A fresh and provocative account of the greatest naval campaign of the twentieth century.
Alan Schom's histories and biographies have been celebrated for their iconoclastic approach and a dramatic focus on extraordinary personalities meeting at the crossroads of history. In this magisterial history of World War II in the Pacific, he shows how the conflict was in neither the United States's nor Japan's best interest. On one hand, the American government and people were as inadequately prepared for war as any major power has ever been; on the other hand, Schom's close reading of Japanese military and political documents reveal that their supreme command knew they could not possibly win. "From time to time, we are privileged to be given extraordinary insights into the history of our age. Alan Schom has given us a tapestry, into which he has woven figures of immense proportions, yet he has not lost sight of their humanity. He writes...in the grand tradition of Barbara Tuchman's The Guns of August."Thomas F. Marfiak, CEO and publisher, U.S. Naval Institute; Rear Admiral, U.S. Navy, Ret. "Schom is a master of narrative technique."Booklist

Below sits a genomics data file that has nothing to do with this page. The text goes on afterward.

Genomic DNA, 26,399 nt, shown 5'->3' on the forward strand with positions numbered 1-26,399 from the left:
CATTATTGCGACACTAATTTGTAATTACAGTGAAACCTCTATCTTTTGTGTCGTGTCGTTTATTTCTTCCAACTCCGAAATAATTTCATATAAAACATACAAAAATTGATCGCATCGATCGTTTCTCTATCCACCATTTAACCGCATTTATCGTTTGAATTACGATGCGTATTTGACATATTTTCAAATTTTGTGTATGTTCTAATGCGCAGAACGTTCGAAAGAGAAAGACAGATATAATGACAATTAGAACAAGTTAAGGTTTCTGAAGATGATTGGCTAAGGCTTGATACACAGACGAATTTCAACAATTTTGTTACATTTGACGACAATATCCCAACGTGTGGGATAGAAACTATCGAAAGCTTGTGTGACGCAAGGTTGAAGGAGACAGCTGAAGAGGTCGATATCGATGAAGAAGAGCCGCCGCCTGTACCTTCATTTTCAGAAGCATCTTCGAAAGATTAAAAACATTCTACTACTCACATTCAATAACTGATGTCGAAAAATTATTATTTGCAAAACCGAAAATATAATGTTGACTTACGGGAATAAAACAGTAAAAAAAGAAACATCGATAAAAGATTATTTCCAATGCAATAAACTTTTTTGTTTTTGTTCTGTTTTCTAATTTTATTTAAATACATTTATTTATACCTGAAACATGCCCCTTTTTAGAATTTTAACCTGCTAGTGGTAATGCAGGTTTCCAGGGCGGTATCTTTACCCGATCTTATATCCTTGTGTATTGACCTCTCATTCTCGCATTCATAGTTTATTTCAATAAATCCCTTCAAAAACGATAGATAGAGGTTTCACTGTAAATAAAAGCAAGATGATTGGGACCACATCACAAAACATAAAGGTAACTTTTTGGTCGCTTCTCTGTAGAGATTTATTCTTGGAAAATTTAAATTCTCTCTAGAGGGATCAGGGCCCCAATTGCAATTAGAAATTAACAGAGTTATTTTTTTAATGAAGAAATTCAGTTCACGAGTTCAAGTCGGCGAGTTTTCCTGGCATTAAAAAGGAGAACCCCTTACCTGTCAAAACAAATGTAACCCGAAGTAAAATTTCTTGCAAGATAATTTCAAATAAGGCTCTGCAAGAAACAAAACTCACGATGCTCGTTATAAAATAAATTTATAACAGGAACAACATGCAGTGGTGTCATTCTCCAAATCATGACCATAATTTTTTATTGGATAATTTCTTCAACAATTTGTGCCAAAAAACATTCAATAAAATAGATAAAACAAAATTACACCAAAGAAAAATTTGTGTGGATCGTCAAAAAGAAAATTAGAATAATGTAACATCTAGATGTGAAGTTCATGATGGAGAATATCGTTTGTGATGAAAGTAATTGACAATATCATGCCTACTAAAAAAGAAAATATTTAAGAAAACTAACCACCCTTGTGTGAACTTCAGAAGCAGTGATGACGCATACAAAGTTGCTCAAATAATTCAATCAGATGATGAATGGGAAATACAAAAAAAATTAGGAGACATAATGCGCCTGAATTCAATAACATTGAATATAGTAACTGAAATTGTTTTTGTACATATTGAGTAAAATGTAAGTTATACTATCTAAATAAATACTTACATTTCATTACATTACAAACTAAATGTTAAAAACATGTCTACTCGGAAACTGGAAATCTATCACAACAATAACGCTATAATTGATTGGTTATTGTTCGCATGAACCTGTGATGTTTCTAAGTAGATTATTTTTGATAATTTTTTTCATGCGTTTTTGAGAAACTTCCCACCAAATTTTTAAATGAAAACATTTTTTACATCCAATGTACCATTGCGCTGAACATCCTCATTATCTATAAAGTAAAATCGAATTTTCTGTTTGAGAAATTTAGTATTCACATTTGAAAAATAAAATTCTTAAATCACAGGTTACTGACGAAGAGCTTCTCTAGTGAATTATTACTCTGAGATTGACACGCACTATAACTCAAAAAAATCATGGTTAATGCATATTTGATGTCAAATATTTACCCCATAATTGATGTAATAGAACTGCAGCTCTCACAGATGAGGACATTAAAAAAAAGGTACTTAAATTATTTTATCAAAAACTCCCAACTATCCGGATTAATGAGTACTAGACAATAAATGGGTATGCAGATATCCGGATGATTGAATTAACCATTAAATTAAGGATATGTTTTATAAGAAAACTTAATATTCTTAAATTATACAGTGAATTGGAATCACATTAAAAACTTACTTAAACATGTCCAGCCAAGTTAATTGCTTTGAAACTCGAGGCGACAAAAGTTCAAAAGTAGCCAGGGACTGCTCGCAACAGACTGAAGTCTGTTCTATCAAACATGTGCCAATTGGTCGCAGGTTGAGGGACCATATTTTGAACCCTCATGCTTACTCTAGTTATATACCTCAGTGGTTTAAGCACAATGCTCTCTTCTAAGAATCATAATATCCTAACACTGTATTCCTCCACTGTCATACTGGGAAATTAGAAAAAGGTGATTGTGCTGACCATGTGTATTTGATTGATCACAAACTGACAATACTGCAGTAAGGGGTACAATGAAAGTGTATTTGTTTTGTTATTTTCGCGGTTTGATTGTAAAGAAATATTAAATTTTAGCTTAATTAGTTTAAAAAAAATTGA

|Publisher:||Norton, W. W. & Company, Inc.|
|Product dimensions:||6.10(w) x 9.20(h) x 1.50(d)|
About the Author
Alan M. Schom is the author of the acclaimed biography Napoleon Bonaparte: A Life and several histories, including Trafalgar and One Hundred Days. He lives in France.
Most Helpful Customer Reviews
Where were these kinds of history books when I was in high school? This very thorough history of the war in the Pacific is written in a style that makes it read more like an exciting 'can't put it down' work of fiction than the usual history book. Much new material and a great deal of in-depth background data. The best history of WW II in the Pacific I've read--and I've read many.